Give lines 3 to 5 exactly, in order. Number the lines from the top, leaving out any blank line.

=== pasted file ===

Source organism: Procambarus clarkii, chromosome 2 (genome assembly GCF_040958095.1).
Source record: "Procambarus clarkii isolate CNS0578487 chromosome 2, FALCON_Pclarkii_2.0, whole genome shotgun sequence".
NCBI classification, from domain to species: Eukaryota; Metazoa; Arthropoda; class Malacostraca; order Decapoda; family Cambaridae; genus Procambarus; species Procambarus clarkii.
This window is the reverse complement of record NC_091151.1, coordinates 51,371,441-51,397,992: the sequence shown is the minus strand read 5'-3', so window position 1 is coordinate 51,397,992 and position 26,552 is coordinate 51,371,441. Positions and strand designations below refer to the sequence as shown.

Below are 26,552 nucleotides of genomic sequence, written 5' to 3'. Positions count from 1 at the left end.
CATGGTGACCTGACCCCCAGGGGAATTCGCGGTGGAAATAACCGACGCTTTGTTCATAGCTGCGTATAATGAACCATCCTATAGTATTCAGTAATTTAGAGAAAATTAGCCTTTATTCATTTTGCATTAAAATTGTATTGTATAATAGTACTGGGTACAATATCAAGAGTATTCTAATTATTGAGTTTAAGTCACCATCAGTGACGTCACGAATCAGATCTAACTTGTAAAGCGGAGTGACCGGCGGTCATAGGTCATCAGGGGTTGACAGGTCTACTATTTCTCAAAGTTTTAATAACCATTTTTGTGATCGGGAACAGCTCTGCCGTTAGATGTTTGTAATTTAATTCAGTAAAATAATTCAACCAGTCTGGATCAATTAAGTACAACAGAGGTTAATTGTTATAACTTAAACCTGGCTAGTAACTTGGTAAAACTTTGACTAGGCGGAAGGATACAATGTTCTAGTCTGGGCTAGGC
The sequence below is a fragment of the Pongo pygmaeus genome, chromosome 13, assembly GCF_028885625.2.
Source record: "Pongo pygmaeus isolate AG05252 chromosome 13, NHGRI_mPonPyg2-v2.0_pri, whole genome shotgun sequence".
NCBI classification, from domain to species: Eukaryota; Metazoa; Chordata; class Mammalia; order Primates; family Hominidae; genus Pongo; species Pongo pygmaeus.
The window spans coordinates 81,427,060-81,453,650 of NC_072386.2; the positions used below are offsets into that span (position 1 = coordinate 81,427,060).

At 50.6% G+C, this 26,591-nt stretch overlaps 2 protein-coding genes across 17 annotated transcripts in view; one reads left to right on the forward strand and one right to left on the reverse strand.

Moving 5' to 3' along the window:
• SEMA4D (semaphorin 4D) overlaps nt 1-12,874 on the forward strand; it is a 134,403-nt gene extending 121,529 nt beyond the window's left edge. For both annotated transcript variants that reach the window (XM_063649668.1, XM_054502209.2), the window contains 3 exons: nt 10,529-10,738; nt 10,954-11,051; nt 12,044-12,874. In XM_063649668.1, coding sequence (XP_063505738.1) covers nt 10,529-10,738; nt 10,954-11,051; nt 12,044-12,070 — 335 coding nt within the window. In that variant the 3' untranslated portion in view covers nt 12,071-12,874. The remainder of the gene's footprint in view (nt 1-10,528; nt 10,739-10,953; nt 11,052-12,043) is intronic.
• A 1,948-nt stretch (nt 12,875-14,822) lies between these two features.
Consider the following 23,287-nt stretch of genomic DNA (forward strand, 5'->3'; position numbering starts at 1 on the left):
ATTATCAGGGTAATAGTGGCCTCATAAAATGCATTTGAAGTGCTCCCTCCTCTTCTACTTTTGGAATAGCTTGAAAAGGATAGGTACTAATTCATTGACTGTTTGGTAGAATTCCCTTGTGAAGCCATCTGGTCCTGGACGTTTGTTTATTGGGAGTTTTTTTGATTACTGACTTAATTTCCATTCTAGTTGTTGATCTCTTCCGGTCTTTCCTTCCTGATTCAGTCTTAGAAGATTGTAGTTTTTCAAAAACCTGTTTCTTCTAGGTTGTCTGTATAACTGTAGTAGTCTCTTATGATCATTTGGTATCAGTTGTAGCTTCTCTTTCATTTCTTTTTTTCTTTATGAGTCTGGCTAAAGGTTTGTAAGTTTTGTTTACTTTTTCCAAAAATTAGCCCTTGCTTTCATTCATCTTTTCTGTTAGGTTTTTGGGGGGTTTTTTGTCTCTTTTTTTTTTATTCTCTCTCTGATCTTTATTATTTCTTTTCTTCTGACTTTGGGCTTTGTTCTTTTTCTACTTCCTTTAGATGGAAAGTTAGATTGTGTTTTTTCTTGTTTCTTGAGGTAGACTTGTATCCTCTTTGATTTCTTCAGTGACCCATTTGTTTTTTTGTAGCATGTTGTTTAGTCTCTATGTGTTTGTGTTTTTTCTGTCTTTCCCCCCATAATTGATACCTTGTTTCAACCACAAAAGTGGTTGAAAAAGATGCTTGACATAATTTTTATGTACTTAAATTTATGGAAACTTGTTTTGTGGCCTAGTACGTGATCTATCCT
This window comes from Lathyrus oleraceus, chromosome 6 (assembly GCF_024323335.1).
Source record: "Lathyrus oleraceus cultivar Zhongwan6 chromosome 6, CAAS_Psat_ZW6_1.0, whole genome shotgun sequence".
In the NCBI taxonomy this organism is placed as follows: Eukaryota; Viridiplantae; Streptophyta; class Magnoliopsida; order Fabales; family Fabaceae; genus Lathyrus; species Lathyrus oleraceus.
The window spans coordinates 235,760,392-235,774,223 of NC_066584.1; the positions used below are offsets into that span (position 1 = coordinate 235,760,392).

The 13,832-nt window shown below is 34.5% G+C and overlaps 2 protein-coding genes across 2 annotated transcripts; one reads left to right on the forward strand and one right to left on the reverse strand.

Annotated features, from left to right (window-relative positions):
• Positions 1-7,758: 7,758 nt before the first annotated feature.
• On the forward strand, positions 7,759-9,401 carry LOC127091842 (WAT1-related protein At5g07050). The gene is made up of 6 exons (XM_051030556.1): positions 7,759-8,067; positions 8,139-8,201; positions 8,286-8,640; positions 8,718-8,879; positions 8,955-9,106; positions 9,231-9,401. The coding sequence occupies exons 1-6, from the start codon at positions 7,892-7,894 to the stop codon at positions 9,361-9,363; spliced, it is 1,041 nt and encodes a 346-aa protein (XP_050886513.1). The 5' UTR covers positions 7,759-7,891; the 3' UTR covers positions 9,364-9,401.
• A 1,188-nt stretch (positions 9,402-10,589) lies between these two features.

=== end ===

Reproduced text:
NCBI classification, from domain to species: Eukaryota; Metazoa; Arthropoda; class Malacostraca; order Decapoda; family Cambaridae; genus Procambarus; species Procambarus clarkii.
This window is the reverse complement of record NC_091151.1, coordinates 51,371,441-51,397,992: the sequence shown is the minus strand read 5'-3', so window position 1 is coordinate 51,397,992 and position 26,552 is coordinate 51,371,441. Positions and strand designations below refer to the sequence as shown.

Below are 26,552 nucleotides of genomic sequence, written 5' to 3'. Positions count from 1 at the left end.